While the rest of Montana focuses on the launch of the statewide smoking ban Thursday, biology students at Central High have been asking their own questions that dig a little deeper than "Where can people smoke?"
Instead, they're contributing to a University of Washington Department of Genome Sciences project, called StarNet, by asking "Why do people smoke and why did they start doing it?"
For three weeks at the beginning of the school year, about 110 students at Central bounced questions off the project's database of information to investigate how genes and environment affect smoking behavior. When all is said and done, their results will be compiled and added to StarNet.
"I think it's very encouraging to be involved in something like this, to learn firsthand how these studies are done," said freshman Chance Robinson.
StarNet was designed to go along with already established high school curriculums. At Central, students have been learning about things like neurotransmission in the human brain, reward pathways for behavior like smoking and the physiological basis for addiction.
To that effect, the students began posing questions about smoking behavior to help get to the root of the environmental and genetic factors that may be involved. They asked questions like "Does participating in sports decrease the odds you'll become a smoker?" or "If you're parents smoke, will it increase your chances of becoming a smoker?" and then applied those questions to the database. The database is made up of the answers of 300 people who filled out an 86-question survey regarding why they do or do not smoke and submitted blood samples for DNA analysis.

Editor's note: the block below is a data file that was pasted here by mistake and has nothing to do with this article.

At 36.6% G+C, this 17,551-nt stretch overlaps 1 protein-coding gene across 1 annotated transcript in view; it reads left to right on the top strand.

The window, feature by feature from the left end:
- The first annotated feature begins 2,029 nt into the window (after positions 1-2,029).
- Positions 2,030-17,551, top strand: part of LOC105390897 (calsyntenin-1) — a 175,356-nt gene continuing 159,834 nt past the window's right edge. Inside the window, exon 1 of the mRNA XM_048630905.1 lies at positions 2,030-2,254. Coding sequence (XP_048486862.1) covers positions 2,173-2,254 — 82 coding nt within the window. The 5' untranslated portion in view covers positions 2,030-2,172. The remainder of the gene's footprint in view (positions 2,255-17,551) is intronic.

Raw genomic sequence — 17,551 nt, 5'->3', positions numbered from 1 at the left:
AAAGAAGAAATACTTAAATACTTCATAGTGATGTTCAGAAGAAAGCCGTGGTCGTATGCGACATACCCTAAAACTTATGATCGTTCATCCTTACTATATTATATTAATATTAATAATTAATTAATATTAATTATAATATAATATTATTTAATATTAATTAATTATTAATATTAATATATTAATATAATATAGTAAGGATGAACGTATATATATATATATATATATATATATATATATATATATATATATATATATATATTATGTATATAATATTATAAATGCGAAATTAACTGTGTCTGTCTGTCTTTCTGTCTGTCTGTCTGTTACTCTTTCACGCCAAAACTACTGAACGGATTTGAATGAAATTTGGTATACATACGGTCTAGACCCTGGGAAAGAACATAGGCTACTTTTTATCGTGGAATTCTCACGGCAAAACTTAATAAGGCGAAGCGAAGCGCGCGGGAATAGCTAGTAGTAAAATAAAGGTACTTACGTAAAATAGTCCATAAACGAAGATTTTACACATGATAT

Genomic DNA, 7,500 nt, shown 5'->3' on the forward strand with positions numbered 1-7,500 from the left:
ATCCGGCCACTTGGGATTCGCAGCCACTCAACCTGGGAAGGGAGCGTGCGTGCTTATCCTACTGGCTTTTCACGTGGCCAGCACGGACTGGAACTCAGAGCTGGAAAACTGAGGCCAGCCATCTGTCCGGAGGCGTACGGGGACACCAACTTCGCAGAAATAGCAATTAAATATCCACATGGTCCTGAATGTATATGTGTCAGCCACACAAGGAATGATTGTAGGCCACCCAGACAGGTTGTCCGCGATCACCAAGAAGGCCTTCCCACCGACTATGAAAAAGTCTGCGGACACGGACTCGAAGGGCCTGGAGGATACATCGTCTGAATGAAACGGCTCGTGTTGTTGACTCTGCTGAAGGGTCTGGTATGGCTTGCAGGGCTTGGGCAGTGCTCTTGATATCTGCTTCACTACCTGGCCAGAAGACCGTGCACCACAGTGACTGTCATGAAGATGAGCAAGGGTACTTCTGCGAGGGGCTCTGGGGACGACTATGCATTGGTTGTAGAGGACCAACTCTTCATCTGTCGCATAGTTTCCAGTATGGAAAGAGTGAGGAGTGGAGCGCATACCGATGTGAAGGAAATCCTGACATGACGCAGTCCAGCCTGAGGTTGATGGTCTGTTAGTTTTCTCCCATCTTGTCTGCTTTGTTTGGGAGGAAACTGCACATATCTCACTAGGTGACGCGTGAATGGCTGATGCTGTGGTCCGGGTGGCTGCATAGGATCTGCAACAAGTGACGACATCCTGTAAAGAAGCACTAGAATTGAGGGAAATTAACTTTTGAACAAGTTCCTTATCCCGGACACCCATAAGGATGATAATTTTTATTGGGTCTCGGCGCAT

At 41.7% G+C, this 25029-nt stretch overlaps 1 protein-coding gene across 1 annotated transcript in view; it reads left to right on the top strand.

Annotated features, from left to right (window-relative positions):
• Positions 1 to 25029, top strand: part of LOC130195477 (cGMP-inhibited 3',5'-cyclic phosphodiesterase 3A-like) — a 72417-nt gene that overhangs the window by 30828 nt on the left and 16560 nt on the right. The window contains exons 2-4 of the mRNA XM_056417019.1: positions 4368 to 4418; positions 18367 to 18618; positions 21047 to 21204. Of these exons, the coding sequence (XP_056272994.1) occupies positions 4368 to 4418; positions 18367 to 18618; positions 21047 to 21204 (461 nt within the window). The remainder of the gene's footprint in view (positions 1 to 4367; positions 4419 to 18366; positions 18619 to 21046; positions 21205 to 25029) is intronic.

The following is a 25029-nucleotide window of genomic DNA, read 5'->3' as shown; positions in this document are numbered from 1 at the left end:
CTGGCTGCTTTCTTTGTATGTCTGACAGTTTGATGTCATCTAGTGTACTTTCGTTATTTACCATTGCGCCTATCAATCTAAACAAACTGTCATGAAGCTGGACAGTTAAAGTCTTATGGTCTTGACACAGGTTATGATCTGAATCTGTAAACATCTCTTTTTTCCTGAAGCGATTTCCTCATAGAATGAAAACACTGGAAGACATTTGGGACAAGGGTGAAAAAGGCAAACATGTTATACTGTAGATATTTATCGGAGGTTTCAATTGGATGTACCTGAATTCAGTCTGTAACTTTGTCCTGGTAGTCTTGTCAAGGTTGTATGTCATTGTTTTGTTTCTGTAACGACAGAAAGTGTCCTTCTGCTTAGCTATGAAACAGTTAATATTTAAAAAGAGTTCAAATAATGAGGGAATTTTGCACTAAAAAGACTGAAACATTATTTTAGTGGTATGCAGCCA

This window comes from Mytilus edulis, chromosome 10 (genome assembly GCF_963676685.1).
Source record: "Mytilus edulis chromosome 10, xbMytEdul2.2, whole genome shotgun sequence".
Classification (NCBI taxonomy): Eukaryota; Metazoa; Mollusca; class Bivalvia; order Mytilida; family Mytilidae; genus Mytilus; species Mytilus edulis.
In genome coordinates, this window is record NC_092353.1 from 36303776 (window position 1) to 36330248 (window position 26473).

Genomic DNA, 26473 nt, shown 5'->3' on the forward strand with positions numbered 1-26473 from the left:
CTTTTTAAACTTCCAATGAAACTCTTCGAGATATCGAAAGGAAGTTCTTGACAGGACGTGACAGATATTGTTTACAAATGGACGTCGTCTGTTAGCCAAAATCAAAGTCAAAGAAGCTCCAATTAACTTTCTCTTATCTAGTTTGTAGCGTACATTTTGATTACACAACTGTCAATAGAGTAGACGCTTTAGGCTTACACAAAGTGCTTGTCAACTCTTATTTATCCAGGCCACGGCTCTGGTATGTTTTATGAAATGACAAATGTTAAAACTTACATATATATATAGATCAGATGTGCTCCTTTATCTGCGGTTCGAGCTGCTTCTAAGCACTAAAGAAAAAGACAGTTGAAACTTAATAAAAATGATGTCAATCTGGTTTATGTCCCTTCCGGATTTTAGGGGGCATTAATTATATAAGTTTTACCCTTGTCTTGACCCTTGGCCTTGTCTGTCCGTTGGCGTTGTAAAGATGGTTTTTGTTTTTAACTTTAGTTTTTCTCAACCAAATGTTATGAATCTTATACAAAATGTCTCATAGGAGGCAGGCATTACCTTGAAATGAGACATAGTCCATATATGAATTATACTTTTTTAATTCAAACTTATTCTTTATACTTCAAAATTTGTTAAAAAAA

"It's real science," said Central biology teacher Deb Wines, who brought the project to the school. "That's what really differentiates this."
Currently in its third of three phases, the project doesn't just let the students play scientist - it makes them the real thing, and they're contributing to a study that teachers and UW educators hope can have a significant impact.
"It's an understanding of drug addiction and abuse," said Maureen Munn, UW Department of Genome Science's director of education outreach. "I hope that we will make an impact in the contribution to scientific literature."
Since StarNet began in 2005 with the goal of involving high school students in human subject research, about 4,000 students have pitched in, including writing the initial survey questions (phase one), genotyping the subjects' DNA and compiling the survey results (phase two) and testing their own questions against the database (phase three). Most of the classrooms involved are in Washington, with one in Oregon as well. Central is the only Montana school involved.
The project is funded by a grant from the National Institute on Drug Abuse.
Wines said she came across the project as she was looking for genomics classroom activities over the summer. After attending a workshop with about a dozen other teachers, she had the information and resources to incorporate it into the classroom. She also hopes to incorporate it into her advanced-placement biology class later this school year.
Central students who have helped say they've already taken in quite a bit of new information, especially about smoking behavior, thanks in large part to their hands-on studies.
"Most people think smoking is a willpower thing," freshman Bethany Davis said. "We've learned that's not the case."